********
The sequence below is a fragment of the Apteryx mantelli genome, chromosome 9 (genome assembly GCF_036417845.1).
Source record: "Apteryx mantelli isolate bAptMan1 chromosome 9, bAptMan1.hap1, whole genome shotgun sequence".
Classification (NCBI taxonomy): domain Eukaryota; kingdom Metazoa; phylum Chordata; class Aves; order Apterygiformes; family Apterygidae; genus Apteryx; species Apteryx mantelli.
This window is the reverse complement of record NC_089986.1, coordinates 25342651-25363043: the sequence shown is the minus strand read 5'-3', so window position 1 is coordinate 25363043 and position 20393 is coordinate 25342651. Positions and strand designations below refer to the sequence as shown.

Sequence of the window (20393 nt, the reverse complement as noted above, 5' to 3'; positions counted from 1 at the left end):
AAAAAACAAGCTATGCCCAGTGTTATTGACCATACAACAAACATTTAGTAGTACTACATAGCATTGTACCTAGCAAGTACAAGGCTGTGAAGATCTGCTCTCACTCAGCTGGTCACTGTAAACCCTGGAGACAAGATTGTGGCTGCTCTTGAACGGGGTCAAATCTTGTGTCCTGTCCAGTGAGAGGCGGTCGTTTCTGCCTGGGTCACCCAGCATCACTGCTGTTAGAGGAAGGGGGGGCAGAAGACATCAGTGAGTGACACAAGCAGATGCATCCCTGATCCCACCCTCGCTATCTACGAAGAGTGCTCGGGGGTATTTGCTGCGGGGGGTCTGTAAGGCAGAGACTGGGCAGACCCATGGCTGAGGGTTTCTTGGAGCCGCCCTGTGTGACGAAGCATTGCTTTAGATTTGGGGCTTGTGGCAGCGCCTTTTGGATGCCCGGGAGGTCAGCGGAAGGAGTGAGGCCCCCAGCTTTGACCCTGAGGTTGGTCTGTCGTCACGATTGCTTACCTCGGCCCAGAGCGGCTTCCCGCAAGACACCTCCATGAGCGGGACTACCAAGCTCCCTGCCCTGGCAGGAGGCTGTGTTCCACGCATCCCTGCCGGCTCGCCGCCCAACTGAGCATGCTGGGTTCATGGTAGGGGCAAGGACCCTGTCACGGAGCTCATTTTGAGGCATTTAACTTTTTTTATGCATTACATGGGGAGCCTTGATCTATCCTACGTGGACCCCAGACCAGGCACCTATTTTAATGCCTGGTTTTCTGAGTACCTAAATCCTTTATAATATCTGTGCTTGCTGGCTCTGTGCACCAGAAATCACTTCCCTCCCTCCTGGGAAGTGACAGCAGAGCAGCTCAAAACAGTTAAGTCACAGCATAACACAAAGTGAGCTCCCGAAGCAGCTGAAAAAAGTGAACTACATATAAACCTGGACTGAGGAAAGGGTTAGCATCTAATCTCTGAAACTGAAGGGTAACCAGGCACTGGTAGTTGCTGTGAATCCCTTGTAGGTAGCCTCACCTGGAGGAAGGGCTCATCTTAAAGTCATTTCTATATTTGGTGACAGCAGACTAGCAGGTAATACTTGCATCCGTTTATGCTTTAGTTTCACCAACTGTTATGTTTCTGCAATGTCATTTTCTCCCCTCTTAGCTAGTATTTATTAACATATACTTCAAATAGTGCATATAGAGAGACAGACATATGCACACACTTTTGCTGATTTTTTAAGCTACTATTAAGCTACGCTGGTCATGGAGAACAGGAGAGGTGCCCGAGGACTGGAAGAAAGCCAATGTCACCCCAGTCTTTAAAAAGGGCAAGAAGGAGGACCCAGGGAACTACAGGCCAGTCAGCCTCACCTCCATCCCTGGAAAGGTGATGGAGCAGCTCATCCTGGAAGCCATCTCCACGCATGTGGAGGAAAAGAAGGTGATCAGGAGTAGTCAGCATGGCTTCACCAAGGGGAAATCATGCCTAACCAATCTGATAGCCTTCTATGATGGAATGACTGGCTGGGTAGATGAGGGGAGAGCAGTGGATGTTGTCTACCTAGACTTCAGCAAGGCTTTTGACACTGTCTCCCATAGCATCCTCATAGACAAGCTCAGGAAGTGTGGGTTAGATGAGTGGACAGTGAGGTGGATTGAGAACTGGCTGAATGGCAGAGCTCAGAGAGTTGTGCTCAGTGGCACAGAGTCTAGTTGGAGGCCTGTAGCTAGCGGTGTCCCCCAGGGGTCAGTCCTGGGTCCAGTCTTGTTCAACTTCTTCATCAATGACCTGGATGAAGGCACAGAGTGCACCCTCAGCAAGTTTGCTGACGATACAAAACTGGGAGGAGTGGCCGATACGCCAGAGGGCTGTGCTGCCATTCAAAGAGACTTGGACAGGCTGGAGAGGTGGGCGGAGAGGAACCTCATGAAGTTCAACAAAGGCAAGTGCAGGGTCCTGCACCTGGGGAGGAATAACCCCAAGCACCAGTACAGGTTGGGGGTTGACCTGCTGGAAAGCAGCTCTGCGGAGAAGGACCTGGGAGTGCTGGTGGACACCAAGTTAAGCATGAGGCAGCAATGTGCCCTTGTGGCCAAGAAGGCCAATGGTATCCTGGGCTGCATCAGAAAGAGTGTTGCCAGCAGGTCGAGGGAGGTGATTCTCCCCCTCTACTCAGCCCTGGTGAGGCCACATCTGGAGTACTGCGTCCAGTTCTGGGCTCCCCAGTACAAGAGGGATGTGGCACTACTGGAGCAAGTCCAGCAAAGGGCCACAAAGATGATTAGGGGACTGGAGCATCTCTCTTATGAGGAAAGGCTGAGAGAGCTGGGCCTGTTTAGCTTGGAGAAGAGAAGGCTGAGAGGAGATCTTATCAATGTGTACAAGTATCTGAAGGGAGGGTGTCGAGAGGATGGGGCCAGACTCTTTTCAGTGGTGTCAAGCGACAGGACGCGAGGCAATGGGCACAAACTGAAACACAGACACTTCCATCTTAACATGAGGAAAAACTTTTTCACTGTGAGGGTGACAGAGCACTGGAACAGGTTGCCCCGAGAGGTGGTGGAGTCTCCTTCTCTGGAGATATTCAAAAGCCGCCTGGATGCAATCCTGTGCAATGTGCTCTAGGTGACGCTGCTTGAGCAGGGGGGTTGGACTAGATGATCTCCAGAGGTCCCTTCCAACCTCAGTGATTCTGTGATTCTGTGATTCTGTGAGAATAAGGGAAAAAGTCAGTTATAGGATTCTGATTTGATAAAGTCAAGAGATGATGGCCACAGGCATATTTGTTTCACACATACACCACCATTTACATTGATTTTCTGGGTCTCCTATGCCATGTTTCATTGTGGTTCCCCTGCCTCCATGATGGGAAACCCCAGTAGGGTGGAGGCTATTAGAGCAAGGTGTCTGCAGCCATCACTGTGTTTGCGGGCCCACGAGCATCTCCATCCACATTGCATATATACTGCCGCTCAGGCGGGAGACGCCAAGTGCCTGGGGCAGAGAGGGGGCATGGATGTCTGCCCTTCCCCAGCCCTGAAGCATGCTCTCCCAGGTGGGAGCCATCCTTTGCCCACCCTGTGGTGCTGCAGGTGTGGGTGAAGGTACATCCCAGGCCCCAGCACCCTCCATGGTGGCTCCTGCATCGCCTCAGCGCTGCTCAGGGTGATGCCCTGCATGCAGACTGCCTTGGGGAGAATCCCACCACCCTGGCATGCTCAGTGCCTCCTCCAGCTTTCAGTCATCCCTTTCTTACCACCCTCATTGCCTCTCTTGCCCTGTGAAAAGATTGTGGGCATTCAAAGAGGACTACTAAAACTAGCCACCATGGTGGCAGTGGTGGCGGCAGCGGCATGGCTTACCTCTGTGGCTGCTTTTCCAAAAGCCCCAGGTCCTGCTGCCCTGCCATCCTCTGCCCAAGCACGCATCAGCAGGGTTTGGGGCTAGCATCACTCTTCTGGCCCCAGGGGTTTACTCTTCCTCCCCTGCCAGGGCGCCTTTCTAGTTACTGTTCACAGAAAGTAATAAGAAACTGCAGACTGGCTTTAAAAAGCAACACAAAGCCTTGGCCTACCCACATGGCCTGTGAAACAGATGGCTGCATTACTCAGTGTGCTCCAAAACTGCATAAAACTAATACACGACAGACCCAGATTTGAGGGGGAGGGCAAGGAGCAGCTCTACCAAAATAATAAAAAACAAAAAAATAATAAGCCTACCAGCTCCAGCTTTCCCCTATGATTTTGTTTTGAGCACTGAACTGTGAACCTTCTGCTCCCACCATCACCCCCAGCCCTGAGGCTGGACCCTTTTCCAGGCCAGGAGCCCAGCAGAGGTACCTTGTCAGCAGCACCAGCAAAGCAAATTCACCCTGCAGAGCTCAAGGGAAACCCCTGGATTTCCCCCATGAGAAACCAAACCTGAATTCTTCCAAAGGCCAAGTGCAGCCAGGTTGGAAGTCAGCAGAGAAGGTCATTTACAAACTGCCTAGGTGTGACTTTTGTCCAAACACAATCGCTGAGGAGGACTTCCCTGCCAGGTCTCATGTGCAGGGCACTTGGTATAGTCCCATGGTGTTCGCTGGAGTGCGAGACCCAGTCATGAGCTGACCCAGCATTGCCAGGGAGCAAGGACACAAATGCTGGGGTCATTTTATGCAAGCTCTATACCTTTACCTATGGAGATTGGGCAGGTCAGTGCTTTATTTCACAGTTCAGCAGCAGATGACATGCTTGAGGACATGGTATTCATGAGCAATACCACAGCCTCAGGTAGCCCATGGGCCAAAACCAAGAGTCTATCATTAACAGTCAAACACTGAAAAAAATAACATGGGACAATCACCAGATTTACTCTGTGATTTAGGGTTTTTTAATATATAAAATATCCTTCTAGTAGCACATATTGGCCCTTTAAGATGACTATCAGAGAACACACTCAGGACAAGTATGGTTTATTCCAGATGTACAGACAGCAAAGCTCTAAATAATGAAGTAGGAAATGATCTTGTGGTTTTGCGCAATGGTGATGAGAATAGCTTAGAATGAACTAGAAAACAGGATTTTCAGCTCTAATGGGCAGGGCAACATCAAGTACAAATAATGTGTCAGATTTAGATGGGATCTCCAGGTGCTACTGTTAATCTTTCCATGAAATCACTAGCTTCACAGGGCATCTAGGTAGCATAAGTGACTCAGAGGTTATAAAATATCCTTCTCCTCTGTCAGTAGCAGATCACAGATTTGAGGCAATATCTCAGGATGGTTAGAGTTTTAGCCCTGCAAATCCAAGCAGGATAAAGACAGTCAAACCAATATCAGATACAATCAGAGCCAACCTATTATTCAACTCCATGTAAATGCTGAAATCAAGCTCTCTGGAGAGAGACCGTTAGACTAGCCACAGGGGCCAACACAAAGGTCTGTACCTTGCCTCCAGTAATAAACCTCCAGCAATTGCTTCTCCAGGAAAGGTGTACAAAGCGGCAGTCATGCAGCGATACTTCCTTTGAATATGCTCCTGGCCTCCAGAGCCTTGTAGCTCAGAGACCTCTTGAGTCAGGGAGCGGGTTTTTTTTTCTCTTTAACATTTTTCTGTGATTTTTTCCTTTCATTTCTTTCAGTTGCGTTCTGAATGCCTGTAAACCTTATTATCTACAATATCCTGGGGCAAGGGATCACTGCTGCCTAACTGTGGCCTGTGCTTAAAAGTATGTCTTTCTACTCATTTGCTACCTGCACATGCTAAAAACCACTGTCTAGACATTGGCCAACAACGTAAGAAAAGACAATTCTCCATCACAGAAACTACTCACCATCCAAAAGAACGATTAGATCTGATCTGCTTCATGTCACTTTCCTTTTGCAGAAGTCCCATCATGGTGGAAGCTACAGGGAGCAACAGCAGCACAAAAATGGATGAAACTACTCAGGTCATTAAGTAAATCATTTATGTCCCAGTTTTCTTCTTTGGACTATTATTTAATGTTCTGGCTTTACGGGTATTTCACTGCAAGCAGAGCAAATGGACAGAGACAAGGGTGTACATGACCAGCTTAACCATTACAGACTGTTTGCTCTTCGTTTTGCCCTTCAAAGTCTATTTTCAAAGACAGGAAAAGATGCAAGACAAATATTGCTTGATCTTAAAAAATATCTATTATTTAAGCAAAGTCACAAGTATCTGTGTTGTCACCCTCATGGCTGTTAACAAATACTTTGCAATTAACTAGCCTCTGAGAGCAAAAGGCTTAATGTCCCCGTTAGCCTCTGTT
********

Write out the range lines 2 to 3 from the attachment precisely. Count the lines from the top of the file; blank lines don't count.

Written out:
Source record: "Apteryx mantelli isolate bAptMan1 chromosome 9, bAptMan1.hap1, whole genome shotgun sequence".
Classification (NCBI taxonomy): domain Eukaryota; kingdom Metazoa; phylum Chordata; class Aves; order Apterygiformes; family Apterygidae; genus Apteryx; species Apteryx mantelli.